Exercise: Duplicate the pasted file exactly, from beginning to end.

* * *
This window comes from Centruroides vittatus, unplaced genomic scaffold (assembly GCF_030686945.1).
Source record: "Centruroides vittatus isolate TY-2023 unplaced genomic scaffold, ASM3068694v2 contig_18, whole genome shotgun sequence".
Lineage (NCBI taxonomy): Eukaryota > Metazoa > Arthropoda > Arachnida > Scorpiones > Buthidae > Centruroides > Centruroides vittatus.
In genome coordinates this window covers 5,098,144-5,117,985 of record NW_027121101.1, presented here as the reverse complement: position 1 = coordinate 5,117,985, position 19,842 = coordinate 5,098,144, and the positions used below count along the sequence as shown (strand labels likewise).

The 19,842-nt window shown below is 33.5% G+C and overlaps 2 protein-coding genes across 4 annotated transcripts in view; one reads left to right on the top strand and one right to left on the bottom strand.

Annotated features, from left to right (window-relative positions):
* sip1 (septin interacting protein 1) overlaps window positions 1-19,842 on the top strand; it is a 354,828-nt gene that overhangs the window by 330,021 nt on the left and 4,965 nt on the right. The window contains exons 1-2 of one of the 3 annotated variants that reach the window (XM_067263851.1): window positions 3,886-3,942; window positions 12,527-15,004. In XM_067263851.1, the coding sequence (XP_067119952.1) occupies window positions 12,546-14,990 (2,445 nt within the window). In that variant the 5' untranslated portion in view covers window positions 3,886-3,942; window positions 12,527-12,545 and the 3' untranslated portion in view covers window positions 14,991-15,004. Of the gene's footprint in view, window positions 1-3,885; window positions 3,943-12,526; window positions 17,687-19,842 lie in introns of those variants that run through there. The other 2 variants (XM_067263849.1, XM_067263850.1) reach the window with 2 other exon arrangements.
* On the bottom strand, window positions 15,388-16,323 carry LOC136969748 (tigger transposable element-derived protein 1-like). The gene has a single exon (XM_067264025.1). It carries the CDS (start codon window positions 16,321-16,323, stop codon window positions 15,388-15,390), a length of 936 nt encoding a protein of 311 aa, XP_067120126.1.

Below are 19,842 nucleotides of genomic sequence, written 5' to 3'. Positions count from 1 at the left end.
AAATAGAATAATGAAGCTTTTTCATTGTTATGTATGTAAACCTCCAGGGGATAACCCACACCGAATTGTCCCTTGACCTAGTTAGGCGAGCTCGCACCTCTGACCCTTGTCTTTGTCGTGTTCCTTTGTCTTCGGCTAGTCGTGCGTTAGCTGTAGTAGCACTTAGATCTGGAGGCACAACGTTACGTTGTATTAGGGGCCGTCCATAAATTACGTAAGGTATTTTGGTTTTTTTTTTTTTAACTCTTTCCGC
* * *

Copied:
This window comes from Centruroides vittatus, unplaced genomic scaffold (assembly GCF_030686945.1).
Source record: "Centruroides vittatus isolate TY-2023 unplaced genomic scaffold, ASM3068694v2 contig_18, whole genome shotgun sequence".
Lineage (NCBI taxonomy): Eukaryota > Metazoa > Arthropoda > Arachnida > Scorpiones > Buthidae > Centruroides > Centruroides vittatus.
In genome coordinates this window covers 5,098,144-5,117,985 of record NW_027121101.1, presented here as the reverse complement: position 1 = coordinate 5,117,985, position 19,842 = coordinate 5,098,144, and the positions used below count along the sequence as shown (strand labels likewise).

The 19,842-nt window shown below is 33.5% G+C and overlaps 2 protein-coding genes across 4 annotated transcripts in view; one reads left to right on the top strand and one right to left on the bottom strand.

Annotated features, from left to right (window-relative positions):
* sip1 (septin interacting protein 1) overlaps window positions 1-19,842 on the top strand; it is a 354,828-nt gene that overhangs the window by 330,021 nt on the left and 4,965 nt on the right. The window contains exons 1-2 of one of the 3 annotated variants that reach the window (XM_067263851.1): window positions 3,886-3,942; window positions 12,527-15,004. In XM_067263851.1, the coding sequence (XP_067119952.1) occupies window positions 12,546-14,990 (2,445 nt within the window). In that variant the 5' untranslated portion in view covers window positions 3,886-3,942; window positions 12,527-12,545 and the 3' untranslated portion in view covers window positions 14,991-15,004. Of the gene's footprint in view, window positions 1-3,885; window positions 3,943-12,526; window positions 17,687-19,842 lie in introns of those variants that run through there. The other 2 variants (XM_067263849.1, XM_067263850.1) reach the window with 2 other exon arrangements.
* On the bottom strand, window positions 15,388-16,323 carry LOC136969748 (tigger transposable element-derived protein 1-like). The gene has a single exon (XM_067264025.1). It carries the CDS (start codon window positions 16,321-16,323, stop codon window positions 15,388-15,390), a length of 936 nt encoding a protein of 311 aa, XP_067120126.1.

Below are 19,842 nucleotides of genomic sequence, written 5' to 3'. Positions count from 1 at the left end.
AAATAGAATAATGAAGCTTTTTCATTGTTATGTATGTAAACCTCCAGGGGATAACCCACACCGAATTGTCCCTTGACCTAGTTAGGCGAGCTCGCACCTCTGACCCTTGTCTTTGTCGTGTTCCTTTGTCTTCGGCTAGTCGTGCGTTAGCTGTAGTAGCACTTAGATCTGGAGGCACAACGTTACGTTGTATTAGGGGCCGTCCATAAATTACGTAAGGTATTTTGGTTTTTTTTTTTTTAACTCTTTCCGC